Fog lights are a must in low visibility conditions. They’re named because they’re so valuable in fog, snow, rain, or even just complete darkness. However, fog lights need to be installed properly to create the most visibility. They also need to be chosen with care to avoid choosing the wrong type for your location and car type.
The light from fog lamps travels further and can cover the entire surface of the road. They allow drivers to clearly see obstructions like wildlife, potholes, and even other cars. Headlights are simply not powerful enough to illuminate any dark edges of the road, especially in an area without street lights or other vehicles. Because headlights point straight ahead, they can cause a dangerous glare with fog, snow, or rain.
As you can see, fog lights are a must-have safety feature for cars today. They also add a lot of style to the front of your vehicle. There are different benefits to choosing different types of fog lights. This guide will discuss the pros and cons of each so you can make the best choice for your safety and vehicle aesthetic.
Clear vs. Colored Lenses
There is a misconception that fog lights only feature yellow lights. This is what’s most common with regular main beam headlights, but it’s not the most popular choice with fog lights. What actually makes a fog lamp different is the way the beam of the light is aimed rather than the color, though it does play a role in visibility.
Blue and violet wavelengths of light are known to cause glare, especially during nighttime driving. You’ve probably noticed this yourself if you’ve ever been caught in the bluish headlights of a big vehicle, for example.
The selective yellow light will be less likely to create any dangerous glare during poor condition driving or night driving. On the other hand, when yellow is filtered completely, there is lowered visibility in good weather conditions. This is why it’s essential to consider where you drive, what conditions you drive, and what you want the lights for.
If you know you’ll be driving in foggy or rainy conditions frequently, it makes sense to choose selective yellow lights. However, if you’re more likely to be found driving in low-light conditions such as a winding dirt road, you might choose blue and violet lenses that will provide more visibility.
What’s more important than the color itself is the quality. Choosing a projected beam with a curved lens can help direct light towards the road, thus creating more visibility. Finally, choose a bulb that has a long life so you can avoid running into trouble when you need your fog lights the most.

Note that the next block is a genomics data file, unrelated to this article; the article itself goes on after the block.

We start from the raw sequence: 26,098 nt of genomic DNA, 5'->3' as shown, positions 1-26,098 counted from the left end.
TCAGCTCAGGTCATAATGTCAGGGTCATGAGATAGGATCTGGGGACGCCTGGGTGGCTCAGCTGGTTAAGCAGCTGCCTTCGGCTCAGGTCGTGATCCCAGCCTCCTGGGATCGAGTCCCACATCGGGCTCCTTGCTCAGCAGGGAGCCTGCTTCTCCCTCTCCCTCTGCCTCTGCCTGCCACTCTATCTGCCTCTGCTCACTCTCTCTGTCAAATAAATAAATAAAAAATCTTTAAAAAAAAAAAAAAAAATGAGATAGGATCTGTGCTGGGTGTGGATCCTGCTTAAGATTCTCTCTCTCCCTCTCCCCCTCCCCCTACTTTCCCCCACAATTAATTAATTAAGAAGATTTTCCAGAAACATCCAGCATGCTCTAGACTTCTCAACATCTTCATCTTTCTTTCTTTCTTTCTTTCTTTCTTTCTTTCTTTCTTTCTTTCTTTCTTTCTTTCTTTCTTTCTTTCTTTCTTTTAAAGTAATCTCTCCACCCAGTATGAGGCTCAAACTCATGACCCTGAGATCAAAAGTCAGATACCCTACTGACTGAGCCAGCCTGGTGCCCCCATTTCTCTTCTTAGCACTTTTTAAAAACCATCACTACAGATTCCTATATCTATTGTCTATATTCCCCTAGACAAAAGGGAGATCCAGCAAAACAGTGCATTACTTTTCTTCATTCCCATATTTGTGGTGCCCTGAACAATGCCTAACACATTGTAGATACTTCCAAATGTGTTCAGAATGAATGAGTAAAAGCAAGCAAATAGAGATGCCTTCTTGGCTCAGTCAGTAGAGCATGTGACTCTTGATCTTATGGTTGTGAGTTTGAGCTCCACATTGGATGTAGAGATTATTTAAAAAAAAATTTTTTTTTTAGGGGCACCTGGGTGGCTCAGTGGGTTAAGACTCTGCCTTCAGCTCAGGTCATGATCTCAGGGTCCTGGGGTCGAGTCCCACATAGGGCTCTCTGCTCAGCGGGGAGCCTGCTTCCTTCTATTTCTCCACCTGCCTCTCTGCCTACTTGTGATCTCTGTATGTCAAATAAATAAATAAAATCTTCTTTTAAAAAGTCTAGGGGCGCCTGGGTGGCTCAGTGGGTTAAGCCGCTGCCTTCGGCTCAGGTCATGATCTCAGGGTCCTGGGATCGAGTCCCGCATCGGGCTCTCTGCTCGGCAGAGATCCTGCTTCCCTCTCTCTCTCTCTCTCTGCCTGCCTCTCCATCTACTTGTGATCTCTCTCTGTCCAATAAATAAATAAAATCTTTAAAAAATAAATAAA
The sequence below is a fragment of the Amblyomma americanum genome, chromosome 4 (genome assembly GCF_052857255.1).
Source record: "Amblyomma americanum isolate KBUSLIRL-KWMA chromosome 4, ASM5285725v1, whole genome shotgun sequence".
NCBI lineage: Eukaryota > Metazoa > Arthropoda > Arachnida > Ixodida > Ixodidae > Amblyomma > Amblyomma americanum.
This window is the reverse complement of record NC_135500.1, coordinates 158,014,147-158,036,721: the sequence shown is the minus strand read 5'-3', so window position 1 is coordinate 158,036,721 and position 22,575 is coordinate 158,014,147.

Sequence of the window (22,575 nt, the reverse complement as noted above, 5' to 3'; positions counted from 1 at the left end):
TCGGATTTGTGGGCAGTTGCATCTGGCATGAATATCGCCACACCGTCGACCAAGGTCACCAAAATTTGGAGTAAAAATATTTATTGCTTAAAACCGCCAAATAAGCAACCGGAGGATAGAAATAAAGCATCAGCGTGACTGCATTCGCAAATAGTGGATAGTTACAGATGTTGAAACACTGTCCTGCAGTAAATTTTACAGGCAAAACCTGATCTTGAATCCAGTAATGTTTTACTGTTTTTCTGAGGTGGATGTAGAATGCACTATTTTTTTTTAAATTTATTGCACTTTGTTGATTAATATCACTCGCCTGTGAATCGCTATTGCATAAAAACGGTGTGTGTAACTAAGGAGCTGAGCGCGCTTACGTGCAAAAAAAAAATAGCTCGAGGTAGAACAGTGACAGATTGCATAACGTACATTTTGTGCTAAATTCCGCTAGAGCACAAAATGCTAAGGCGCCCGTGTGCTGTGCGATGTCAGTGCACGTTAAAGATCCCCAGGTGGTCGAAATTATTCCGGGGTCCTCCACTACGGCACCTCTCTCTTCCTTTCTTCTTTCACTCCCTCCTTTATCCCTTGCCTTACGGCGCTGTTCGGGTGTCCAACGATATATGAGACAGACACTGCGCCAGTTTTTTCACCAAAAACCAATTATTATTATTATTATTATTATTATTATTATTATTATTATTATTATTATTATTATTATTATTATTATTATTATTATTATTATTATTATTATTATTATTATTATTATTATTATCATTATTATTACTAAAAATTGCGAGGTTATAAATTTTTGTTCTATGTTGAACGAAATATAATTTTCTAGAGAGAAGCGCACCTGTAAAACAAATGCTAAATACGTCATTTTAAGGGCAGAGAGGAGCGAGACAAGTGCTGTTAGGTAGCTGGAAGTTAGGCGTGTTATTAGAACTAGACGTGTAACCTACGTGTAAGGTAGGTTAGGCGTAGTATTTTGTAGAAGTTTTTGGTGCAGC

Fog lights aren’t just for the front of your car. Most cars today already come equipped with rear fog lamps, though you might not be aware of how to turn them on if you’ve never used them before. They’ll only work if your headlights are turned on.
You should avoid turning on your read fog lights until they’re actually needed. Because they’re prone to glare, they can easily blind those behind you. A good rule of thumb is that you should only turn on your rear fog lights if you can’t see the taillights of the car in front of you.
You can purchase additional rear fog lights for your vehicle if you live in an area prone to low visibility. These can help those driving near you see your vehicle on low visibility roads. However, be careful with these because they can easily dazzle other drivers on the road and lead to incidents.
Prototyping Fog Lamps
Finally, sometimes you need prototyped fog lamps or lights to get exactly what you’re looking for. You can’t compromise on material and quality. Today, it’s possible to easily manufacture your own fog lamps designed with your needs in mind.
Rapid prototyping makes this fully customizable without slow wait times. As always, consider what type of lights are ideal for your vehicle and driving situation. No two cars need the same fog lights.
Ultimately, it’s best to be safe than to be sorry when driving on the road. We’ve all struggled to see in low light situations, especially with fog or rain. Fog lights are a literal lifesaver when used correctly. Don’t be caught without these on your vehicle the next time visibility is low.